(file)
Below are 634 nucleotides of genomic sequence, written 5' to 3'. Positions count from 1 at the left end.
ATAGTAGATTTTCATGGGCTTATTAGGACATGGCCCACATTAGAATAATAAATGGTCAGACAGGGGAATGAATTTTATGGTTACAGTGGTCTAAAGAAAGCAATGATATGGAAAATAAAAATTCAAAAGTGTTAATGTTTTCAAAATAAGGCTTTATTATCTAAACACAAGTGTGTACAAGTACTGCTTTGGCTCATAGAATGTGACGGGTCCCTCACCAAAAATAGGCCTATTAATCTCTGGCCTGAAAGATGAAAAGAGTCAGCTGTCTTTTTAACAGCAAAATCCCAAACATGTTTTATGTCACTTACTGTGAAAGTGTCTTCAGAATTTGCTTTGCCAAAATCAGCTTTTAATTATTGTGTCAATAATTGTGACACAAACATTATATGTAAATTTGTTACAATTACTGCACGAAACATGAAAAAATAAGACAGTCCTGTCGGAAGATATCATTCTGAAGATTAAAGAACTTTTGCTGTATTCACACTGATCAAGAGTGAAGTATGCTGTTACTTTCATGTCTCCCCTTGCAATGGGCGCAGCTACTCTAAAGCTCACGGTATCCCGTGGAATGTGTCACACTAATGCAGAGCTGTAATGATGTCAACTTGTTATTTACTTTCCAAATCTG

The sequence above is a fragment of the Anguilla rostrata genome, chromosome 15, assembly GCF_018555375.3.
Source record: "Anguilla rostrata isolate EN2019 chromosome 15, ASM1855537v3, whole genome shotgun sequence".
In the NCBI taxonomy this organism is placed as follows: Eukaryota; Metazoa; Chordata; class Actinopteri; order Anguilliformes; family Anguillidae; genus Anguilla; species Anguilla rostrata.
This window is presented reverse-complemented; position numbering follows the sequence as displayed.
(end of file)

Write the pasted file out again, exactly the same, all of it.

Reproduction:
Below are 634 nucleotides of genomic sequence, written 5' to 3'. Positions count from 1 at the left end.
ATAGTAGATTTTCATGGGCTTATTAGGACATGGCCCACATTAGAATAATAAATGGTCAGACAGGGGAATGAATTTTATGGTTACAGTGGTCTAAAGAAAGCAATGATATGGAAAATAAAAATTCAAAAGTGTTAATGTTTTCAAAATAAGGCTTTATTATCTAAACACAAGTGTGTACAAGTACTGCTTTGGCTCATAGAATGTGACGGGTCCCTCACCAAAAATAGGCCTATTAATCTCTGGCCTGAAAGATGAAAAGAGTCAGCTGTCTTTTTAACAGCAAAATCCCAAACATGTTTTATGTCACTTACTGTGAAAGTGTCTTCAGAATTTGCTTTGCCAAAATCAGCTTTTAATTATTGTGTCAATAATTGTGACACAAACATTATATGTAAATTTGTTACAATTACTGCACGAAACATGAAAAAATAAGACAGTCCTGTCGGAAGATATCATTCTGAAGATTAAAGAACTTTTGCTGTATTCACACTGATCAAGAGTGAAGTATGCTGTTACTTTCATGTCTCCCCTTGCAATGGGCGCAGCTACTCTAAAGCTCACGGTATCCCGTGGAATGTGTCACACTAATGCAGAGCTGTAATGATGTCAACTTGTTATTTACTTTCCAAATCTG

The sequence above is a fragment of the Anguilla rostrata genome, chromosome 15, assembly GCF_018555375.3.
Source record: "Anguilla rostrata isolate EN2019 chromosome 15, ASM1855537v3, whole genome shotgun sequence".
In the NCBI taxonomy this organism is placed as follows: Eukaryota; Metazoa; Chordata; class Actinopteri; order Anguilliformes; family Anguillidae; genus Anguilla; species Anguilla rostrata.
This window is presented reverse-complemented; position numbering follows the sequence as displayed.